Toxic air, or air pollution, is capable of damaging every organ and cell in the body. According to a comprehensive new global review, air pollutants can lead to diabetes, dementia, bladder cancer, lung, and heart disease and can affect fertility and children’s growth. Air pollution can cause harm chronically and acutely, but you won’t notice these effects for many years.

How Air Pollution Affects The Body

Classified as a “silent killer” by WHO, inhaling toxic air can lead to the following health issues.

Lungs and Heart:

Small air particles can penetrate the lungs and carry it through the body, which increases your risk for laryngitis, asthma, heart disease, and lung cancer.

Brain and Mind:

Immune cells attach pollution particles in the brain, which releases acids and enzymes. These proteins can spread throughout the rest of the body. You can increase your risk of stroke, dementia, eye problems, and premature aging.

Filtering Organs:

The liver, kidneys, and bladder cannot filter out toxic air effectively, which can irritate these organs and cause future problems. You could develop kidney and bladder cancer, diabetes, Crohn’s disease, and fatty liver disease.

Reproductive Organs/Children:

Toxic air affects your fertility and increases the risk of miscarriages and birthing a child with health complications or low birth weight.

Doctors are starting to speak up about this issue, as most people have no idea that air pollution affects the body to this degree. While the best way to reduce exposure is by controlling it at the source, some people aren’t so lucky as they still live or have lived in areas with poor conditions.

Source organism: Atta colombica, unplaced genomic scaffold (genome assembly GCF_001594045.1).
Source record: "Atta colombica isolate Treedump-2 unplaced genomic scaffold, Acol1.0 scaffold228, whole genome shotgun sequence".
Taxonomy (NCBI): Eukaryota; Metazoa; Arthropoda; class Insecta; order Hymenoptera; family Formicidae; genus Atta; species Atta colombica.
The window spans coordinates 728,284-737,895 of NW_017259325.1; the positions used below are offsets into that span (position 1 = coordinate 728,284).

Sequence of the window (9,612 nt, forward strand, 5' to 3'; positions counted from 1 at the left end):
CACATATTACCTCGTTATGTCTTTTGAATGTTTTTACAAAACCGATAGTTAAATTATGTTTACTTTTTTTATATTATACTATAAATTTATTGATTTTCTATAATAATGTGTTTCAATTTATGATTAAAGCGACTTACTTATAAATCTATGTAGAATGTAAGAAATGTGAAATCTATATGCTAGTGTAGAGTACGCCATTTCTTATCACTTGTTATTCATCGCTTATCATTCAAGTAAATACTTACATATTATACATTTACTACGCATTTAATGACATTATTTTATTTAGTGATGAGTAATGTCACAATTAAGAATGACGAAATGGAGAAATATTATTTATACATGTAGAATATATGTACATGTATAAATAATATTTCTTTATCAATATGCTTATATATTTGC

For example, 9/11 volunteers in the Exposure Zone often developed chronic health conditions from inhaling the toxic fumes and dust in the area. First responders, residents, workers, and students may be eligible for compensation if they were present or diagnosed with an illness.

How To Address The Common Causes Of Indoor Air Pollution

If you have one of the above health problems and you live in a heavily populated area, you can still address the common causes of indoor air pollution with an air purifier. Homes can install a purifier in their air exchange units, while apartment or condo owners can use a portable purifier.

You should also ensure that you stop using or remove the following products in your home.

Biological Pollutants

Not everything declared natural is good for our lungs. Environmental pollutants such as plant pollen, mildew, mold, mites, dander, cockroaches, parasites, fungi, and certain bacteria can trigger allergies and infections that may lead to lung disease, asthma, and the flu.

Tobacco and Marijuana Smoke

Smoke, in general, shouldn’t be inhaled, but marijuana is the least of your worries. First or secondhand smoke contains over 40 cancer-causing agents that can burn your eyes, respiratory tract, and eyes. Prolonged irritation could cause bronchitis, asthma, and decreased lung function.

Household Products

Cleaning products contain multiple air pollutants that will eventually cause harm. Degreasing or disinfecting products, glues, polishes, wood preservatives, and air fresheners could have harsh chemicals that cause dizziness, headaches, and chronic health conditions like cancer.

Radon, Formaldehyde and Carbon Monoxide

Any house could have radon trapped inside, but tobacco smoke could increase current levels. Formaldehyde and carbon monoxide are the production of heating systems, gas stoves, and grills. These gases can cause lung issues, fatigue, nausea, and death from suffocation.

Pesticides

Disinfectants and insecticides are sometimes used indoors, but you could develop severe allergies to the product or become nauseous when misused. When used in a ventilated area, you can reduce the long-term damages to the liver or lower your risk of cancer.

Determine your indoor air quality by examining your symptoms again after you remove the above air pollutants. If you feel better, you may have solved your problems. If not, you may have a pre-existing health condition, live in a poorly ventilated home, or require exercise.

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